a win is a win
A valuable learning curve, Carbery's class and more talking points from the Aviva
Plus, Conway and Keatley stake their claim.

Ryan Bailey and Sean Farrell report from the Aviva Stadium

IRELAND RECORDED THEIR second win of the November series after seeing off Fiji at the Aviva Stadium this evening. Here is our match report, and below we take a closer look at the Irish performance.

Ian Keatley with Cian Healy after the game Ryan Byrne / INPHO Ian Keatley and Cian Healy celebrate victory. Ryan Byrne / INPHO / INPHO

A valuable earning curve 

While not entirely convincing, this win, as scratchy as it was, will have taught Joe Schmidt a lot more about his squad than an emphatic romp would have. It was a revealing exercise in more ways than one.

Firstly, it was a cracking game of rugby as Fiji produced a bold and entertaining performance to push Ireland all the way and, in truth, they may have been a little unlucky to come out the wrong side of the result.

“Sometimes it’s just about finding a way,” Schmidt smiled afterwards.

A series of errors undermined Ireland’s efforts to gain any sort of momentum and having established a 17-3 first-half lead, a lack of composure invited the Pacific islanders back into the contest.

Ireland dominated possession and territory but devoid of cohesion — hardly surprising with so many new faces and combinations — and accuracy, were dragged into an edgy and attritional scrape from which they were lucky to emerge. Still, it was a valuable learning curve even if they failed to kick on from an encouraging start.

With 12 of the squad on five caps or less, this was an opportunity to expose inexperienced and untried players to Test level and the overall hope is that it will serve them in the long-run.

A win is a win and it’s now six on the bounce for Joe Schmidt’s side heading into the final November international against Argentina next week.

Carbery’s class 

Joey Carbery makes a break Ryan Byrne / INPHO Ryan Byrne / INPHO / INPHO

It was a real shame Joey Carbery’s evening ended with him leaving the field in serious discomfort, because this was another outstanding performance from the 22-year-old.

From the moment he set this game alight with a trademark step inside and burst through the opposition defence, the Leinster out-half was the star of the show.

The way he manufactured the opening for Ireland’s first try was pure genius and while his place-kicking requires some work, he is developing into a world class talent.

“I thought that ability is coming along, that’s one of the biggest responsibilities for a ten,” Schmidt said afterwards.

“His vision is just really good too, a cross kick in the first half for Dave Kearney was pin point perfect and his kick where we thought we scored — the Andrew Conway knock on — was really well placed for us to be competitive at it.

“As for his pass to Sweetnam, I don’t think you’d see a much more accurate pass. Then there’s the threat he poses at the line himself, he asked some questions of the Fijians.”

A match-winning cameo from Keatley

Ian Keatley kicks a penalty Dan Sheridan / INPHO Dan Sheridan / INPHO / INPHO

The 73rd-minute angled penalty was the making and breaking of this Test match.

It’s a scenario that out-halves and goal-kickers plan, prepare for and dread in equal measure.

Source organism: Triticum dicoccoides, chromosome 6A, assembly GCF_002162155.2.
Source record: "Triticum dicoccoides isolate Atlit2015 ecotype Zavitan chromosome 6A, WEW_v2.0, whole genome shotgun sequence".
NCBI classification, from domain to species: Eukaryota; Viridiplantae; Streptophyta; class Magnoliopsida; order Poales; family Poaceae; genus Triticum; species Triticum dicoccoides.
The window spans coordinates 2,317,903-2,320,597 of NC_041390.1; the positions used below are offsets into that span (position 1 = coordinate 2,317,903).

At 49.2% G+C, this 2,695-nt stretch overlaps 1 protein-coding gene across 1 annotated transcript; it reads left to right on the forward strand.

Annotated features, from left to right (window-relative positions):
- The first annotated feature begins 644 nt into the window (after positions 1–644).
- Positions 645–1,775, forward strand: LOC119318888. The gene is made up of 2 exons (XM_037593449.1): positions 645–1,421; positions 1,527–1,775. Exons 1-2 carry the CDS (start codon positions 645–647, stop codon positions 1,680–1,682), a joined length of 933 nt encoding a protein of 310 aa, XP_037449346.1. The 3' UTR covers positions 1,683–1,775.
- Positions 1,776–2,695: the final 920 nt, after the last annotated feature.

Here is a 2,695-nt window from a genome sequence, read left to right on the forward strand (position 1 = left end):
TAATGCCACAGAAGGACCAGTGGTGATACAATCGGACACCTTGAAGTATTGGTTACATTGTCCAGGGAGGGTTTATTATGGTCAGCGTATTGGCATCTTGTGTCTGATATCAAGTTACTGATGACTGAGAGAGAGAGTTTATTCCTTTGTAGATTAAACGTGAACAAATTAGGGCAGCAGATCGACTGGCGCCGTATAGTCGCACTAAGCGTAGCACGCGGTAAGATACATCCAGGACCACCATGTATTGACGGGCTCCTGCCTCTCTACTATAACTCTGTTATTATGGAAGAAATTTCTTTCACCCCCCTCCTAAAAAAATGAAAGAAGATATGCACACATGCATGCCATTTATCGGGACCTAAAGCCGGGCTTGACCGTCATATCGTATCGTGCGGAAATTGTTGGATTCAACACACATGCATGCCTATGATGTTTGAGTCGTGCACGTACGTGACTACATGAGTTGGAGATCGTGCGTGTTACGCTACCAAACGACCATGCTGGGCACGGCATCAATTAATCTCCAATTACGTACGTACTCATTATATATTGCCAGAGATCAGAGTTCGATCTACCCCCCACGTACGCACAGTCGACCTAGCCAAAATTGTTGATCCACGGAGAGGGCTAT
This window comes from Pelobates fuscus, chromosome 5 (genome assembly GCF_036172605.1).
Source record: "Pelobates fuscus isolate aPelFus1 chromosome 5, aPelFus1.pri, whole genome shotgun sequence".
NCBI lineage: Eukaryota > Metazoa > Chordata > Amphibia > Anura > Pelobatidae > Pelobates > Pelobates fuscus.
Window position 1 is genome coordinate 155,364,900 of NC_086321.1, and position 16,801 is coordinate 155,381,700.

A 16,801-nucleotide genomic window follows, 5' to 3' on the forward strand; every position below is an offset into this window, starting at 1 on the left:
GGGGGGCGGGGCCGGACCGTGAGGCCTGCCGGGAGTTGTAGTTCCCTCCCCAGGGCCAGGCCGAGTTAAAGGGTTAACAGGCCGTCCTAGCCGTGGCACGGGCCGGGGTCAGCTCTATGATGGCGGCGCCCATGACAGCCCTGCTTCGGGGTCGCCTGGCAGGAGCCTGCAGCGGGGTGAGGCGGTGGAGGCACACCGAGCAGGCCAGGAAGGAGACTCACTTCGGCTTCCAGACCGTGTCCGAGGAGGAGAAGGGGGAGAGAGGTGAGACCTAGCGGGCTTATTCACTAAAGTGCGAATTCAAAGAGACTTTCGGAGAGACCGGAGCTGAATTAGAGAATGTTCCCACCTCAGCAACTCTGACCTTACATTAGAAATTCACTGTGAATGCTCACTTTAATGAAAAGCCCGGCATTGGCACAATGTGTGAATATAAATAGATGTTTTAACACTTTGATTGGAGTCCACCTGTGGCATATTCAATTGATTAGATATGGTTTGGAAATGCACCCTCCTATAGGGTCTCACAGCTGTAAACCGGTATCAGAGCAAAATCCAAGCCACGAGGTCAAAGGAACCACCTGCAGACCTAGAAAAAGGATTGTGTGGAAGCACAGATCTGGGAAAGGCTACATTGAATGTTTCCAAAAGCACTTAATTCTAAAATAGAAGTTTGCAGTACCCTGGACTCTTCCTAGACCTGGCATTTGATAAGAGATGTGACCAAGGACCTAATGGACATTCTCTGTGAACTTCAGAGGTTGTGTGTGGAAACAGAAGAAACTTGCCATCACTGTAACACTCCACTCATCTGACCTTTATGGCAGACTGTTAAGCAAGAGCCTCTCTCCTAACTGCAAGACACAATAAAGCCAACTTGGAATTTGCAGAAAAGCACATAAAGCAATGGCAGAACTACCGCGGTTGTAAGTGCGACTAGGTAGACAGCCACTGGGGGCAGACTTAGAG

That Ireland ultimately nudged ahead into a decisive 23 – 23 lead is testament not only to Ian Keatley’s grace under pressure on the kicking tee, but also the experienced head he brought when called upon to take the reins after Joey Carbery’s sparkling outing ended in injury.

Jonathan Sexton will remain Ireland’s first-choice for some time to come, but Keatley continues to grow in stature and the kind of mettle he showed this evening will ensure Schmidt trusts him with a place in the squad for next weekend’s meeting with Argentina.

Conway stakes his claim again

Andrew Conway after the game Dan Sheridan / INPHO Dan Sheridan / INPHO / INPHO

With Simon Zebo omitted from this November window, Conway is the primary challenger to Rob Kearney’s reign at fullback.

While the Munster man is still moved around the back three, he looked supremely comfortable in the 15 jersey and the faith placed in him by Joe Schmidt.

The lack of structure in the clash with Fiji worked against him making an early impact, but he was never likely to be kept out of the game for long.

On a night when Schmidt will have been looking out for leaders, Conway stood up time and again and even took on a playmaking role of sorts after Carbery went off injured.

“Andrew was one of few to start last week too, and he is brave to a fault,” Schmidt said.

“He competes for everything in the air. His acceleration makes him a real running threat when he has time and space and I thought he threatened their try line a few times and asked a few questions of them.”

Conway’s most telling role though, was the assist for Dave Kearney’s try. Not alone did he put an injection of pace on the attack after taking Stuart McCloskey’s pass, but he followed up with an intelligent step and delayed pass to make for an easy finish for Kearney that must leave the elder brother feeling a little less certain about his place.

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Here’s how we rated Ireland in their narrow win over Fiji

Class of Conway and Carbery help stuttering Ireland edge past Fiji

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